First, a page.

The brilliant people at Three very nicely provided food and drinks for the day. Everyone seemed happy with that and we will continue to try and provide the best we can in that area. Our budget doesn’t always allow for a big spread but we like to keep you all fed and filled up. Irn Bru for everyone!
Until this year our events were hosted by our beloved James Bricknell, who unfortunately for us has moved to America with his lovely wife. In the build up to the event Matteo Doni joined the team and agreed to take on the hosting duties. Matteo handled the hosting duties with his own style and took the reigns well we felt. However, we did get a few responses saying Skyscanner and Matteo hosting conflicted. This wasn’t intended; Matteo had to step in as the Skyscanner speaker due to a colleague unable to attend. We are taking on your feedback in regards to this. Unforeseen circumstances often cause the day’s events to scramble together, but we do try our best to make sure there is a fair representation to all of our guests.
The Code Kitchen was something new to all of us and in all honesty we weren’t sure exactly how the day would go. Having been there on the day, and read your comments I can only agree. The day wasn’t planned rigidly enough and no clear goals were laid down for those attending. Sadly we are not in a position to test things like WiFi beforehand and have to trust the venue when they tell us they have these things in place. Mistakes were also made regarding getting information out to attendees prior to the event regarding what equipment they would need to participate.
Even with the shortcomings I do feel that the Code Kitchen has great scope moving forward, we just need to dedicate someone to oversee the full day and ensure both the structure and the resources are in place with a clear mandate for the organisers to make things a success.
We felt it important to get more of an idea on what are audience are so that we can try and adjust the type of content in future.
One of our comments puts this pretty well:“I think in order for MotD to continue to improve there needs a direct alignment with the type of individuals that attend. We’re looking at predominantly enthusiasts and bloggers, with some devs included as well.”
I agree. That’s why we wanted to know how people class themselves. This way we can try and target our content a bit more in future.
The same trend is also shown when we look at the style of content. 62% of found the content geared too much towards developers, compared to the 29% of people who would actually classify themselves as developers this shows we need to find a better balance for 2017.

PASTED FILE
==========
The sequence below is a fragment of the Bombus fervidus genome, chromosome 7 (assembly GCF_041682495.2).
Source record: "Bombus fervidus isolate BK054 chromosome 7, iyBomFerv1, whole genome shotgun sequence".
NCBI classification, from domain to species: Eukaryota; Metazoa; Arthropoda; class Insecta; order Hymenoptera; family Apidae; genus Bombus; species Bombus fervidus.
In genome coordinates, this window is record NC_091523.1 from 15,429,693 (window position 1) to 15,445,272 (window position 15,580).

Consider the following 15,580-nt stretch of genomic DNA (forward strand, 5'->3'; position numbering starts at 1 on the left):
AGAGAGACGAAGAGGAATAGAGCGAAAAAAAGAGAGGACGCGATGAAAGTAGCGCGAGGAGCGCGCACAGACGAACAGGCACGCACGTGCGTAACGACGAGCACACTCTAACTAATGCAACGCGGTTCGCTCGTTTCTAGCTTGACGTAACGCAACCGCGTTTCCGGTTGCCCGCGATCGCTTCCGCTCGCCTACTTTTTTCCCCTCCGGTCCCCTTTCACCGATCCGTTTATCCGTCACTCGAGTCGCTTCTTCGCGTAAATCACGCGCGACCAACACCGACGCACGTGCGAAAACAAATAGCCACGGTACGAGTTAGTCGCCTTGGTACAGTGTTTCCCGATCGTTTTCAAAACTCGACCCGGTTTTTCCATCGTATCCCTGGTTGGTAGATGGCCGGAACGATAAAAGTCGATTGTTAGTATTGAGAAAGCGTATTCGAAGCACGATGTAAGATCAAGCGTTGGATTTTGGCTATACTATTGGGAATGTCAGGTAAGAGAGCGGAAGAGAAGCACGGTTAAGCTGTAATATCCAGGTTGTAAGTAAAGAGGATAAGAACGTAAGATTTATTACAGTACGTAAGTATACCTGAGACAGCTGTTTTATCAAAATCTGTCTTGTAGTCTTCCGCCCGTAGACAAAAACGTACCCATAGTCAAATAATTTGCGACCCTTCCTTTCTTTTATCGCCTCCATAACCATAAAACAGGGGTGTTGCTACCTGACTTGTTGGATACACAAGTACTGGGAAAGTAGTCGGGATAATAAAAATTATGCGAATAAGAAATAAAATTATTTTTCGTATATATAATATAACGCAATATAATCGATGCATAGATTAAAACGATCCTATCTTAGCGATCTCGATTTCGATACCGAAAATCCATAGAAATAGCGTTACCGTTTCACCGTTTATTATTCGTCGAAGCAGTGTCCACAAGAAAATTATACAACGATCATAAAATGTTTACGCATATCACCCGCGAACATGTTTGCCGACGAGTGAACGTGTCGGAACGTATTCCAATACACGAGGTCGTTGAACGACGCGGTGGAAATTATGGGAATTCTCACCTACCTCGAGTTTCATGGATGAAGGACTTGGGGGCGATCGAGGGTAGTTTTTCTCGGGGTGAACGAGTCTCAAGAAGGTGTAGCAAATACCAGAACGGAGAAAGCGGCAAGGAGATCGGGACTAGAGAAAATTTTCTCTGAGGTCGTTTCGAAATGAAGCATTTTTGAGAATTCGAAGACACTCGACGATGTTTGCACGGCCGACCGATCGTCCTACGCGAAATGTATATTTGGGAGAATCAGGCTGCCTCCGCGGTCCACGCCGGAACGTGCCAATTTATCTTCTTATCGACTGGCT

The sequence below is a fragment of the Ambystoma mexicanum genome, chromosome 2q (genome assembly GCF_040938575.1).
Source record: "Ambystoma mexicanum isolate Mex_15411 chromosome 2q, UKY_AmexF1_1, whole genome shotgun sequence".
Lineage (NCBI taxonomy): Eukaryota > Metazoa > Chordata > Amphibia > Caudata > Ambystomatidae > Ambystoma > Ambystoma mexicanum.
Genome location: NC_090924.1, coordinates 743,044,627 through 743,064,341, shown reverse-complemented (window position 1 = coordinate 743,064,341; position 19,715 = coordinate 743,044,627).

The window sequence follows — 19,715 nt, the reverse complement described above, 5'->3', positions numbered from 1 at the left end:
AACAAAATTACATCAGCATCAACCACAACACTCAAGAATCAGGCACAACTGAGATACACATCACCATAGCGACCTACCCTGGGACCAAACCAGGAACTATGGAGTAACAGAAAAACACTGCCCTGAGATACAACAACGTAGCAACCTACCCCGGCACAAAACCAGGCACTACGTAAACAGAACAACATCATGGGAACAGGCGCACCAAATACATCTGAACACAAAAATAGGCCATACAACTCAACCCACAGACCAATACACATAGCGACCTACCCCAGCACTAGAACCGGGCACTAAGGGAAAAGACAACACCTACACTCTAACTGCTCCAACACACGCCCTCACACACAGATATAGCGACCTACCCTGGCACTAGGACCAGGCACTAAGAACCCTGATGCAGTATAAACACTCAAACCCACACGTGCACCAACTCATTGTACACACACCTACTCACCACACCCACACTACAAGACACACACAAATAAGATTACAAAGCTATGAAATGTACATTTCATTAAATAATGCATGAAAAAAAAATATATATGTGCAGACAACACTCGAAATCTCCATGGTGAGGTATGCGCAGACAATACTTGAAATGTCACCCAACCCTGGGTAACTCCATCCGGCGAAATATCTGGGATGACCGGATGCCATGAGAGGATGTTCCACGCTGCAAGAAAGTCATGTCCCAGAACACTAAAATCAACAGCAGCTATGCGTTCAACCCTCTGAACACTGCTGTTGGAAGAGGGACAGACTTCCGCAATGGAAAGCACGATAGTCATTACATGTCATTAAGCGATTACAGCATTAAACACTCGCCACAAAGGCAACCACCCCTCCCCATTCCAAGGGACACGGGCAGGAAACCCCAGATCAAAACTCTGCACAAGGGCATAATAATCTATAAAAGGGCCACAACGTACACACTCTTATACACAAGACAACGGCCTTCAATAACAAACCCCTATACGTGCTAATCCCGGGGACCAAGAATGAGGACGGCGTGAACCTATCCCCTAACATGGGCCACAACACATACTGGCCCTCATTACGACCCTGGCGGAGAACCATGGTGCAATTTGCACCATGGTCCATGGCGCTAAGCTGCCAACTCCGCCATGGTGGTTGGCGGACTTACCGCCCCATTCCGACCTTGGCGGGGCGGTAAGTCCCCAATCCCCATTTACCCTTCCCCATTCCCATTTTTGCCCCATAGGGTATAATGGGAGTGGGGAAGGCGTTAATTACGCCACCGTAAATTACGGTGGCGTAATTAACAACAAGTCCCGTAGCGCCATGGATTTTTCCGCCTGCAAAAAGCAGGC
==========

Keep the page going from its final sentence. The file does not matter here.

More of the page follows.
We left an open feedback for at the end which has come out with some points we want to address:
“Not enough doughnuts” and “Not enough free Irn Bru”
We agree. Bring some more please.
“More interaction in the hall, missed the tables around the hall for in between talks.”
Totally agree, and you’re not alone.
“Gary didn’t dance enough!”
I’m okay with that.
And then the big one.
“I don’t agree with organisers winning competitions, smacks of cheating. While I understand you are both enthusiasts too, becoming an organiser means you step away from the competitions. The blog needs to be updated in a more timely fashion in the weeks before the event.”
This one has lead to much discussion from the team. We can see your point; The March of the Droids team have been entered into the prize draw every year. Just like you we pay for our tickets and just like you that puts us in the raffle. When we first started I don’t think this was an issue as we had spoken to or knew most of the attendees. They seemed okay with this.
Up until this year nobody on the team has won anything from the raffle. Everyone being okay could likely be because we have never won. Gary being the one of first if not the first, person drawn in Edinburgh could easily been seen as cheating (It wasn’t, he just got lucky).
We don’t get paid to run the event, nor do we get given all the sweet loot. Often times it is our tickets that help round of the sales so things can get paid for.
Whilst we have come up with no formal reply, please know that nothing untoward was going on. We are discussing what we will do in the future.
I haven’t included every comment or statistic in here from the survey. Quite frankly that would be pretty tedious.
We’re going to be posting soon looking towards next year.